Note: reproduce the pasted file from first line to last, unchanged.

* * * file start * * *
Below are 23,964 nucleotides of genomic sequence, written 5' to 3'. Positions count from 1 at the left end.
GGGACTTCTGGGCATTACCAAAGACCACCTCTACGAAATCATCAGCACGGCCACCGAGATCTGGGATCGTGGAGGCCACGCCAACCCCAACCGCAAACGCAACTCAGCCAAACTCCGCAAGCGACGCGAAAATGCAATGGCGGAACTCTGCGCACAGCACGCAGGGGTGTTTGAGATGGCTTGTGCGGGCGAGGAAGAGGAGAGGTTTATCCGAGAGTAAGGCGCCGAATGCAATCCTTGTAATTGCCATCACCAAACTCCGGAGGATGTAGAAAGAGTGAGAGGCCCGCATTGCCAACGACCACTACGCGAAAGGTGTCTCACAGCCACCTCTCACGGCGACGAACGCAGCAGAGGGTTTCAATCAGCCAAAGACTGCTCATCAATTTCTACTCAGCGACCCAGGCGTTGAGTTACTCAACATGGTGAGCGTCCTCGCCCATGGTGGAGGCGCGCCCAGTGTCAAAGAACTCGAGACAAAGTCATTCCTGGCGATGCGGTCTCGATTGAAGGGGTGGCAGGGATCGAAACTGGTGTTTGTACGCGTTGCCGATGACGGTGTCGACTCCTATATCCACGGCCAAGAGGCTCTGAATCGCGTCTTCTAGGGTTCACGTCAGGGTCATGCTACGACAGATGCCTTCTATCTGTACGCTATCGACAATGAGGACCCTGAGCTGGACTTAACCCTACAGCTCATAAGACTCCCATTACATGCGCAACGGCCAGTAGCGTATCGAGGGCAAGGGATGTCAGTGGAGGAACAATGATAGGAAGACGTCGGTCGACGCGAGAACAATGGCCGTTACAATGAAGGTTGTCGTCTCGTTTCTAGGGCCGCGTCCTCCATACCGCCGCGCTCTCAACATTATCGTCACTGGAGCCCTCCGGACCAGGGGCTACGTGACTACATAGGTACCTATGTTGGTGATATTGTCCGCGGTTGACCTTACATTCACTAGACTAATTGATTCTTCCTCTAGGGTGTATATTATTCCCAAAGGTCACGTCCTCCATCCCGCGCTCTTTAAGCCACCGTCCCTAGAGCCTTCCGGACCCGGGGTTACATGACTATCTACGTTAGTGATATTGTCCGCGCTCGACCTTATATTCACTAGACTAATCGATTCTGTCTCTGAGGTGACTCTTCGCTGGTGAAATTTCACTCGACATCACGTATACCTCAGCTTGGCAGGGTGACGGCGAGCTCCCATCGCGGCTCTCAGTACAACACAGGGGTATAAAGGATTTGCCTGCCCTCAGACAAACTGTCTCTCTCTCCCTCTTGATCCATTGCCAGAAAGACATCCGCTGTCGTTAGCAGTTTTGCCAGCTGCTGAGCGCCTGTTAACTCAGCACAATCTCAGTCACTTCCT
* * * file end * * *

Below are 23,964 nucleotides of genomic sequence, written 5' to 3'. Positions count from 1 at the left end.
GGGACTTCTGGGCATTACCAAAGACCACCTCTACGAAATCATCAGCACGGCCACCGAGATCTGGGATCGTGGAGGCCACGCCAACCCCAACCGCAAACGCAACTCAGCCAAACTCCGCAAGCGACGCGAAAATGCAATGGCGGAACTCTGCGCACAGCACGCAGGGGTGTTTGAGATGGCTTGTGCGGGCGAGGAAGAGGAGAGGTTTATCCGAGAGTAAGGCGCCGAATGCAATCCTTGTAATTGCCATCACCAAACTCCGGAGGATGTAGAAAGAGTGAGAGGCCCGCATTGCCAACGACCACTACGCGAAAGGTGTCTCACAGCCACCTCTCACGGCGACGAACGCAGCAGAGGGTTTCAATCAGCCAAAGACTGCTCATCAATTTCTACTCAGCGACCCAGGCGTTGAGTTACTCAACATGGTGAGCGTCCTCGCCCATGGTGGAGGCGCGCCCAGTGTCAAAGAACTCGAGACAAAGTCATTCCTGGCGATGCGGTCTCGATTGAAGGGGTGGCAGGGATCGAAACTGGTGTTTGTACGCGTTGCCGATGACGGTGTCGACTCCTATATCCACGGCCAAGAGGCTCTGAATCGCGTCTTCTAGGGTTCACGTCAGGGTCATGCTACGACAGATGCCTTCTATCTGTACGCTATCGACAATGAGGACCCTGAGCTGGACTTAACCCTACAGCTCATAAGACTCCCATTACATGCGCAACGGCCAGTAGCGTATCGAGGGCAAGGGATGTCAGTGGAGGAACAATGATAGGAAGACGTCGGTCGACGCGAGAACAATGGCCGTTACAATGAAGGTTGTCGTCTCGTTTCTAGGGCCGCGTCCTCCATACCGCCGCGCTCTCAACATTATCGTCACTGGAGCCCTCCGGACCAGGGGCTACGTGACTACATAGGTACCTATGTTGGTGATATTGTCCGCGGTTGACCTTACATTCACTAGACTAATTGATTCTTCCTCTAGGGTGTATATTATTCCCAAAGGTCACGTCCTCCATCCCGCGCTCTTTAAGCCACCGTCCCTAGAGCCTTCCGGACCCGGGGTTACATGACTATCTACGTTAGTGATATTGTCCGCGCTCGACCTTATATTCACTAGACTAATCGATTCTGTCTCTGAGGTGACTCTTCGCTGGTGAAATTTCACTCGACATCACGTATACCTCAGCTTGGCAGGGTGACGGCGAGCTCCCATCGCGGCTCTCAGTACAACACAGGGGTATAAAGGATTTGCCTGCCCTCAGACAAACTGTCTCTCTCTCCCTCTTGATCCATTGCCAGAAAGACATCCGCTGTCGTTAGCAGTTTTGCCAGCTGCTGAGCGCCTGTTAACTCAGCACAATCTCAGTCACTTCCT